Britain, for as long as people can remember, has always been an island, cut off from mainland Europe. Hauling goods and people over the channel has always been done by boat, before the invention of the aircraft. But people began dreaming of different ways by which to cross that strip of the ocean into Europe.
A vision from the past
Although today we label it as a modern feat of engineering, plans for it to be build began far back in the past, with a competition in 1751. The Academy of Armies in France launched said competition whose goal was to come up with a better way to cross the channel, other than by ship across the water.
Nicolas Desmarets’s idea of a tunnel was the one deemed a winner. Others have thus been inspired by the idea of linking France and England and started developing their own ideas to do so and proposing they be put into practice. Since the industrial revolution had not yet sparked, those ideas involved road tunnels under the channel for carriages.
Hector Thoreau’s suggested the construction of artificial islands so that stagecoaches could come up from the tunnel and exchange horses. Also light would have to be provided by gas lamps the whole length of the tunnel.
An accident of geology
Another french engineer, Thomé de Gamond, conducted extensive research on the English Channel seabed. Much of his research came with an abundance of risk for the french engineer, but it established the necessary groundwork for a possible underwater tunnel for the future. His findings on the geological structure of the seabed brought into focus the fact that at an average depth of 40 meters underneath the seabed, chalk marl had mixed with clay to form a homogenous layer of chalk marl.
These conditions would prove perfect for tunneling, an accidental geological surprise laid down 90 to 100 million years ago. It also gave a much better alternative to an underground tunnel than a bridge, as some other ideas floated about people’s imagination. A bridge would disrupt the ongoing convoys that already had established routes and would only increase the risk of an accident while crossing, not to mention the dangers posed for the duration of it being built.
Obstacles and hurdles
All this eagerness on the French side of the sea had other hurdles in its path from the British side. Napoleon’s expansionist ambitions did not instill a sense of security in the British, so an underground tunnel from France could be seen more like an open invitation to invade rather than a friendly road to link them. Unsurprisingly, and understandably, England preferred their distance.
After that, came the devastating world wars, both of which encouraged the distance to be maintained. In 1957 hints of revisiting the tunnel started to come up again but was quickly dropped two years after. This time the concern was that of the economic hit on the road haulage and stevedoring if more goods would begin to come by rail.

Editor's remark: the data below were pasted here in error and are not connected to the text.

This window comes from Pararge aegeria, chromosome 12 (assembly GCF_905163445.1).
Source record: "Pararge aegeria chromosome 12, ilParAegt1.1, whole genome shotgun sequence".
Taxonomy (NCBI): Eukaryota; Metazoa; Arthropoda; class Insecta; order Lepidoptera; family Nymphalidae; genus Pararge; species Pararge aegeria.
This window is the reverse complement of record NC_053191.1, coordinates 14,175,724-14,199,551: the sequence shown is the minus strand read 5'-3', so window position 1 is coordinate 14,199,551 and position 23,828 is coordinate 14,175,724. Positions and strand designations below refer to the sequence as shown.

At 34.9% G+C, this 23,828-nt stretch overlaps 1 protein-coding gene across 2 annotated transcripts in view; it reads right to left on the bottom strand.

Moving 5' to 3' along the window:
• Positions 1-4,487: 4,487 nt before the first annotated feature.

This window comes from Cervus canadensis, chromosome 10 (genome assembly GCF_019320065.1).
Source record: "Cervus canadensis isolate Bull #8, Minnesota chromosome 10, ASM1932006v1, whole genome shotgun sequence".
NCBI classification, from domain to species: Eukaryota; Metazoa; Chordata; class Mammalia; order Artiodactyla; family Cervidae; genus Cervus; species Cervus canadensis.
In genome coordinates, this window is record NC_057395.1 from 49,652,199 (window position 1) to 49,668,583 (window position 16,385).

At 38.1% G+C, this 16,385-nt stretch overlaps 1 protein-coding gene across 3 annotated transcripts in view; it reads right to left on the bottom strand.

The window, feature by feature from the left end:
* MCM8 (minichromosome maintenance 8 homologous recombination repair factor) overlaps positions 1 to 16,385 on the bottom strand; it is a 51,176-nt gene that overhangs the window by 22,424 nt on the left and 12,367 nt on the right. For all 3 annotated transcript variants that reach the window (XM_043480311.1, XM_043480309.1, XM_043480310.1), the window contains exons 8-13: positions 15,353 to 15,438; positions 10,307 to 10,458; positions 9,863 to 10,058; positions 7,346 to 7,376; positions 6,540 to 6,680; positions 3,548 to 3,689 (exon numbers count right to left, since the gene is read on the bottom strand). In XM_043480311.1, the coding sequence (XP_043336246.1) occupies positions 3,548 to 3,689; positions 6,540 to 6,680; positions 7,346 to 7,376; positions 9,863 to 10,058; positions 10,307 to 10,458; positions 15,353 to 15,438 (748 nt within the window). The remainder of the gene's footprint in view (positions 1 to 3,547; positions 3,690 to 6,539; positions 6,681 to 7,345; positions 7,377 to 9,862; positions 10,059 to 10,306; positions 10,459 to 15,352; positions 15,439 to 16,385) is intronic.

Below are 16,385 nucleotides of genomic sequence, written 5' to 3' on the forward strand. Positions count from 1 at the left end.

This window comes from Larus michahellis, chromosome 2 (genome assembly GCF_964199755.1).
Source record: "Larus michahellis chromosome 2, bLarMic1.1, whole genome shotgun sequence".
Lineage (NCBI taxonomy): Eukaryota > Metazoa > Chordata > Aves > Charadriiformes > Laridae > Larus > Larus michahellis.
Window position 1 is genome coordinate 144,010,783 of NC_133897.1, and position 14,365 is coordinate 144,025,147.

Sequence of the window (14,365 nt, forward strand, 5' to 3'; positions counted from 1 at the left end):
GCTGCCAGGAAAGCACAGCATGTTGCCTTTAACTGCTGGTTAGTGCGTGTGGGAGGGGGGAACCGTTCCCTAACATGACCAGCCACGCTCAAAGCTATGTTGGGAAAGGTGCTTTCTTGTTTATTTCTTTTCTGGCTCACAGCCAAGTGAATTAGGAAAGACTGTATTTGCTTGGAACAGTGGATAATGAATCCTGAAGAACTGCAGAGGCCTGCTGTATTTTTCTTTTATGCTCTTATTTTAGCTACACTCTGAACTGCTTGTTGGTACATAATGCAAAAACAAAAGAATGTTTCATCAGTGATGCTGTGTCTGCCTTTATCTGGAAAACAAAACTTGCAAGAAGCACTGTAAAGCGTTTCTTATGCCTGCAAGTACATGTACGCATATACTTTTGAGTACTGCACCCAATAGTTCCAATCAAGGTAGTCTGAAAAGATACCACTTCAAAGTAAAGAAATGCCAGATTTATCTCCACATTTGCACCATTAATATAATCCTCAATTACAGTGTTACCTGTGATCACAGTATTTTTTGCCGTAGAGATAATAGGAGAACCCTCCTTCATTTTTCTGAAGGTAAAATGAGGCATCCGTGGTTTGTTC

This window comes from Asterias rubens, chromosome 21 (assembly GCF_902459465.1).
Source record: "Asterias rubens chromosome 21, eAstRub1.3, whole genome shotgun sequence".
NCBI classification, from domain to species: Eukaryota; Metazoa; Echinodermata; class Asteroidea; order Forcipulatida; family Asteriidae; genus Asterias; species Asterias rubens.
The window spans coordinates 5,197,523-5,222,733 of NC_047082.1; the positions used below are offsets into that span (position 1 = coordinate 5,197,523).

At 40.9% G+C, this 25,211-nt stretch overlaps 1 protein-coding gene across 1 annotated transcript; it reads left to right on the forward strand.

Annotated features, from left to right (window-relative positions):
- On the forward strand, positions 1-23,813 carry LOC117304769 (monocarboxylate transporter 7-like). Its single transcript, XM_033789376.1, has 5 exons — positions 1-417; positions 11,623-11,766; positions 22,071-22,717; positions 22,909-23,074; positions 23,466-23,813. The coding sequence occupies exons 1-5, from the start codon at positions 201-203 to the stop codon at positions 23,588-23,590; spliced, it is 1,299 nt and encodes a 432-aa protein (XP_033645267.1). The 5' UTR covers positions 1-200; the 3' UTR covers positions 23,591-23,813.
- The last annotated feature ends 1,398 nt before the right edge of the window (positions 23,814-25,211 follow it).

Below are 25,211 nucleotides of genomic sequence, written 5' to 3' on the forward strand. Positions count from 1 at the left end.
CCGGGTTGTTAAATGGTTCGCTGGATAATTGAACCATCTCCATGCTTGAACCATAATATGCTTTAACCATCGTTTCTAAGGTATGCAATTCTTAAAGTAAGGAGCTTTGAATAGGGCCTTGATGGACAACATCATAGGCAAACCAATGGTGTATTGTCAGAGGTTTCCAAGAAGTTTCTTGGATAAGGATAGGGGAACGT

In 1973 the UK government again opposed the tunnel for fear that it may drain public expenditure.
In 1979 the private sector stepped in and, having the assurance that the UK government would not protest the fixed link by tunnel, they went on to find investors. France did not oppose investing public funds to make their part of the tunnel but they had to finance it from the private sector as well, at the insistence of England.
Time to dig
Digging began at the same time from both England and France, in an attempt to meet in the middle. A vast amount of planning went into the process, including multiple measurements and surveys done with lasers to make sure they would actually meet and not veer off to one side completely missing the other party digging ahead.
Meeting in the middle
December 1, 1990, was the day French and English workers met each other and shook hands through the tunnel they had been digging. The two workers chosen by lottery to shake hands were, Graham Fagg from the British side and Philippe Cozette from the French side. This was only the beginning though, only a blank canvas to be filled with color. Land and crossover tunnels needed to be added, the electrical structure planned and installed, terminals on both sides built, train tracks, fireproofing, and ventilation systems set up.
A marvel of human collaboration
On May 6, 1994, the channel tunnel was officially opened for business. After a titanic thug of force, and the colossal amount of money and manpower that went into creating this link, the tunnel is now used and enjoyed by people from all wakes of life, bringing together two nations that in the past did not see eye to eye on many things.
This collaboration stands the test of human capability to collaborate and create marvels together.